What Does a Website Cost? (Part 4)

You’ve made it this far and are either interested in my advice or angry that I’m dragging this whole thing out. So I won’t keep you waiting any longer.

A website costs whatever you want to spend. Now this isn’t a cop out on my part. It’s actually an important fact. If you know what goes into building a website, you know your budget and you know what you’re looking for, you will be in complete control of the pricing process.

We’ll use my company, Just Imagine, as an example.

Customer calls on the phone and asks what I charge to build websites? I say, “that depends.” And then I launch into my standard talk about how I go about putting together a proposal. Now I’ve done this so many times that I have a pretty good idea after a 10 minute phone conversation what the quote will be. And since I’ve done this for different companies in different market segments, I’m pretty sure that most web services companies approach each project in a similar fashion.

The differences are the starting price point and hourly rate.

I tend to use $1,000 as a starting point for most projects. This represents, to me, a small, static website. A larger firm may have a starting point a little to a lot higher. This reflects the cost of turning on the lights and showing up for work. The bigger the firm, the greater the cost.

The hourly rate is also typically based on the size of the firm. Again, wages, benefits, etc. all go into determining what a company needs to charge for it’s labor. Our rate is $60 an hour. A larger firm may rate based on task – data entry, design, programming, etc. I think our rate is about in the middle of what firms charge for web services in the southeast US.

So what does it cost to build a website?

If you’ve found a firm or group of firms that say their budget sweet-spot is in line with what you’re thinking of spending, then final price will come down to how much you can help the developer/designer and how much the developer/designer wants your help. The more perceived help you can be to the developer, the less time he or she will have in the project, the lower the quote.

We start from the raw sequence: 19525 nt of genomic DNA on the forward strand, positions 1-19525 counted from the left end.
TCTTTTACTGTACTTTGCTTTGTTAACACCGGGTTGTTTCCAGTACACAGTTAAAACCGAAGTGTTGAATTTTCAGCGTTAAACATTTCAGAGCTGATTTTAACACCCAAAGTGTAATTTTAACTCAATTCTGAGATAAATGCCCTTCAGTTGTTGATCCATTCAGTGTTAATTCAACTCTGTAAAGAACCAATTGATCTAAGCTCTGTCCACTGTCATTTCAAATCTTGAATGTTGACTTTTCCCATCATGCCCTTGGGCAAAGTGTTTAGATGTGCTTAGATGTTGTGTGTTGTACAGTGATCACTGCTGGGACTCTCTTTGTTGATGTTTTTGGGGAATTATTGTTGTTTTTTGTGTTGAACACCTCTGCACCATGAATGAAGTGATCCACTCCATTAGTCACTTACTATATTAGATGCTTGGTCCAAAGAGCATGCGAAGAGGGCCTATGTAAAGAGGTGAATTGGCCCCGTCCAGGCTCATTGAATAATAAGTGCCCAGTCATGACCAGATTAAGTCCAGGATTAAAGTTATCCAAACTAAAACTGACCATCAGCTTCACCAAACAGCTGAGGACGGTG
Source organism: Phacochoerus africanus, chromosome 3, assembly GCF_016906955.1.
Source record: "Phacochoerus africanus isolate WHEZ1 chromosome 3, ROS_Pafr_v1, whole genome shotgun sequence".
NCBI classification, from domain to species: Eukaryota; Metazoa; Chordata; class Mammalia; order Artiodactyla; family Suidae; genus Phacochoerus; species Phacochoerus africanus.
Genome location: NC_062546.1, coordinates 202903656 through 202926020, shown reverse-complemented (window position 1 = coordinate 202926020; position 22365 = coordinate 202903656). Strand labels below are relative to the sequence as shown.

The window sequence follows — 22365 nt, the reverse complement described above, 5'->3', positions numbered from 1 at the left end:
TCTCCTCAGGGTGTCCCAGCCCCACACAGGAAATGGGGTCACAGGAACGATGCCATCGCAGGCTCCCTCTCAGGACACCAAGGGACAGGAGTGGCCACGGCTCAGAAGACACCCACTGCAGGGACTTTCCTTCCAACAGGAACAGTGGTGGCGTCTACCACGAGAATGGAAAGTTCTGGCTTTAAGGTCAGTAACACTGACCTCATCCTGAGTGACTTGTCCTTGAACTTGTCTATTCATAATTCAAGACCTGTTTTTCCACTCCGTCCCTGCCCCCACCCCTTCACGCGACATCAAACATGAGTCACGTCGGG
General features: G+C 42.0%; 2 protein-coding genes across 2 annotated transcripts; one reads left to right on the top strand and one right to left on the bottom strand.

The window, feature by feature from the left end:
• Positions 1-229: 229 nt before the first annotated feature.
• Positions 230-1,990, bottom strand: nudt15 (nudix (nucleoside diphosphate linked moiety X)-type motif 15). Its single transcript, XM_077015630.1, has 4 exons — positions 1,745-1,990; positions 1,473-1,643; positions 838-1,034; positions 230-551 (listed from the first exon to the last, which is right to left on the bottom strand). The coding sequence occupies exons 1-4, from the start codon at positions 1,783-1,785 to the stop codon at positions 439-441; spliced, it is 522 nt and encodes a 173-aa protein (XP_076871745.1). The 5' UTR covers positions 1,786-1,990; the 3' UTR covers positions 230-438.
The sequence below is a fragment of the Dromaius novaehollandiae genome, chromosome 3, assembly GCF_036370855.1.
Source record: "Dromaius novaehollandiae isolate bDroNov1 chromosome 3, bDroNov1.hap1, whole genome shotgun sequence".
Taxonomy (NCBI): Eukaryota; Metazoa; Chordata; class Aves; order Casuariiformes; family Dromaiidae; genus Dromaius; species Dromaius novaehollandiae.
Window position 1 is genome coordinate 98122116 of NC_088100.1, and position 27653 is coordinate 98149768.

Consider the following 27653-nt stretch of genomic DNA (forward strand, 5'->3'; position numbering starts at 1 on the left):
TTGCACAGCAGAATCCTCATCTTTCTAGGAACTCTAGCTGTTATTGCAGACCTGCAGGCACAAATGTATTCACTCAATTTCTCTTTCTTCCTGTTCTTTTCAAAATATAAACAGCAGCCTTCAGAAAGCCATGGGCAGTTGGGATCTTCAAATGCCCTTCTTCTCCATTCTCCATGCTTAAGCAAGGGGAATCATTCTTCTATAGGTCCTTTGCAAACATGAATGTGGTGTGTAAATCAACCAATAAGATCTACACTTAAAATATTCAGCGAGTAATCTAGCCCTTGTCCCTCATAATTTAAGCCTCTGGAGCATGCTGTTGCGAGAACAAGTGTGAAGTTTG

Let’s go back to a small website project. I’m thinking $1,000 minimum when I pick up the phone to answer your call. That works out to be about 16 or 17 hours of labor. Typically half of that is going to be in designing the site (colors, navigation, home page layout, etc.). If you know exactly what you want the site to look like and you know what pages will be required (and the type of content on those pages), then you can convince me that I’m going to spend less time than usual building the site. In other words, I might give you a final quote of $800 instead of $1,000.

If, on the other hand, you tell me that I’m the professional and I should tell you what the site should look like, I double my design time. Why? Because I’m going to sit in front of blank screen, come up with an idea, flesh it out and then show it to you, at which point, you may say you hate it. Then I’m back to square 1.

The same holds true for content and functionality. If you know exactly what you want the site to say and do, I’ll be much more likely to keep the quote down. Someone who is vague makes me pad everything because I’ll anticipate “scope creep” – even when the scope is spelled out in a proposal, I’m just too nice a guy to always say “no.”

To summarize

  • Think your project through from objective through content and longer term service needs (changes, marketing, etc.)
  • Call around to web services companies in your area (better to shop local, unless this if your third or fourth generation website) and ask them what size projects they feel most comfortable with. Also review their websites for philosophy, staff size, expertise and portfolio. Ask for references.
  • Call references and ask them about the process: how easy or painful it was, how timely were the responses, how close was the firm to delivering on time and, MOST IMPORTANTLY, how responsive has the firm been to problems/changes with the site AFTER being paid in full.
  • Get two or 3 quotes, but only after having detailed conversations with the principles. Make sure they are aware that you know what you want and that you are willing to play an active role in order to keep the cost down.
  • Compare quotes to make sure apples are apples. Ask questions.
  • Choose the firm that gives you best combination of warm feelings and low cost.

Then you will know what a website, at least your website, costs.

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